Hundreds of Connecticut bridges along busy interstates and local roads are structurally deficient, according to the Federal Highway Administration.
To be classified as structurally deficient, bridge inspectors must find critical elements of a bridge are in poor condition during the course of their scheduled inspections.
Each of the top five most heavily-traveled bridges are on I-95 and I-91 in New Haven and Fairfield counties and average more than 130,000 crossings per day. More than 50 of the structurally deficient bridges are along busy interstate highways, including more than 20 on I-84 between Hartford and the Waterbury Mix-Master.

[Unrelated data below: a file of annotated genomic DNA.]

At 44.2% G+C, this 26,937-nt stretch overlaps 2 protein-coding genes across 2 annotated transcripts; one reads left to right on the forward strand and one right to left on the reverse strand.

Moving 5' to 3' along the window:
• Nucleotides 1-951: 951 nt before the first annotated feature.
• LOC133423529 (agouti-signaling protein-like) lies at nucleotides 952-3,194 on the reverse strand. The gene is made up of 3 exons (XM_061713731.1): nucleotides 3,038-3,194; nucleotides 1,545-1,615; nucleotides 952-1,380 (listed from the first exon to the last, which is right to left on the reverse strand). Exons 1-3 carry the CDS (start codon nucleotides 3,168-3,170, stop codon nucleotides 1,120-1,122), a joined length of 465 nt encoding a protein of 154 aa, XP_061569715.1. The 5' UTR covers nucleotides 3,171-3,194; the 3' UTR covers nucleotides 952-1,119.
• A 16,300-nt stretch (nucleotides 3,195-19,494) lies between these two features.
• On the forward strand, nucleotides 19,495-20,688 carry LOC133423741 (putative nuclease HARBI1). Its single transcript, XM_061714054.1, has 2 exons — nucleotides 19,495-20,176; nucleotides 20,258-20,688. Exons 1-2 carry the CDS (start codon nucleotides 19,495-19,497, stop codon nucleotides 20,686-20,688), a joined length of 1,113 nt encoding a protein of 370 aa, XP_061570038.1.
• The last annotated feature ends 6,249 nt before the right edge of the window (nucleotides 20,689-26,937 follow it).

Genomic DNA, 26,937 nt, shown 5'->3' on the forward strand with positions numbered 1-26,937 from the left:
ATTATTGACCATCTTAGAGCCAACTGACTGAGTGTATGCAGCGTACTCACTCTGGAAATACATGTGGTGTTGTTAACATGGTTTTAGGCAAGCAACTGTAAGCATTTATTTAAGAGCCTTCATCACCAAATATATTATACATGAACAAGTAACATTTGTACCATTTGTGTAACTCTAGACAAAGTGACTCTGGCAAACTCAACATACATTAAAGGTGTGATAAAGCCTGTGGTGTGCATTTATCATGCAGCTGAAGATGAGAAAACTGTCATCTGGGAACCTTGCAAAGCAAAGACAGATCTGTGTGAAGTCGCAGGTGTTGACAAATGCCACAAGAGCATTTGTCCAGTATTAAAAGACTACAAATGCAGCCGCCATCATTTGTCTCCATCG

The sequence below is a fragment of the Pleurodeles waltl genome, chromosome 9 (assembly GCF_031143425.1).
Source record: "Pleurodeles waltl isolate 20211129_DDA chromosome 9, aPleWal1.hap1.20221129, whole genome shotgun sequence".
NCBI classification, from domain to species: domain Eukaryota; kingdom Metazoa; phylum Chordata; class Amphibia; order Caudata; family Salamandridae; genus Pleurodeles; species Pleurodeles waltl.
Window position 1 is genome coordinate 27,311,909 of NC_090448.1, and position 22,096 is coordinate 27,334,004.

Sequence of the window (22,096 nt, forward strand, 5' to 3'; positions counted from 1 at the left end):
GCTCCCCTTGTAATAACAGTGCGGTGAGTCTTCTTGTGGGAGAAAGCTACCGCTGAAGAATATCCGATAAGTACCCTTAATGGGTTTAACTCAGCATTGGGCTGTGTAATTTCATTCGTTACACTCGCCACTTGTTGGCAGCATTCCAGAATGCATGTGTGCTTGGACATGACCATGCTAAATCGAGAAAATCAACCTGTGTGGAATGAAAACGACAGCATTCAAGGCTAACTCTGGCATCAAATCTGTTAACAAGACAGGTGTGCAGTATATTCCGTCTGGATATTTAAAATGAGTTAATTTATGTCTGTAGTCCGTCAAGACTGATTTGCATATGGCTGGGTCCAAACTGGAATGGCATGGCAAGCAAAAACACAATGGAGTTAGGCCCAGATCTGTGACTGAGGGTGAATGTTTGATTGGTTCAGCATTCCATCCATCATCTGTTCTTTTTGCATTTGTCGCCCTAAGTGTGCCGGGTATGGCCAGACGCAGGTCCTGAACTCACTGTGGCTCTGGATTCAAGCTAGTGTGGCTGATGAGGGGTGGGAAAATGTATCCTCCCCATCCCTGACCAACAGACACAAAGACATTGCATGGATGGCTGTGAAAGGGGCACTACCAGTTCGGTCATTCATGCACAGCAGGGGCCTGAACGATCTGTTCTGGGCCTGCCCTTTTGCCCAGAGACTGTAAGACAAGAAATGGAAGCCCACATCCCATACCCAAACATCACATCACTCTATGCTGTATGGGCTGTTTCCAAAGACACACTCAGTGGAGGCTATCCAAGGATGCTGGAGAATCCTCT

The NBC Connecticut Troubleshooters learned much-needed repairs for many of those bridges were nixed as part of $4.3 billion in transportation projects canceled by Gov. Dannel Malloy due to a lack funds in the state’s Special Transportation Fund.
DOT Commissioner Jim Redeker told the NBC Connecticut Troubleshooters it is safe to drive over these bridges, but warned that the state will have to pay more in the future for repair work that’s needed now.
Using data obtained from the state Department of Transportation, the NBC Connecticut Troubleshooters mapped the locations of 32 structurally deficient bridges where major rehabilitation projects were canceled.
Hover over the points on the map below for details on each of those bridges, including the estimated cost of repairs and the average number of daily crossings.
See a list of all 332 structurally deficient bridges in Connecticut below.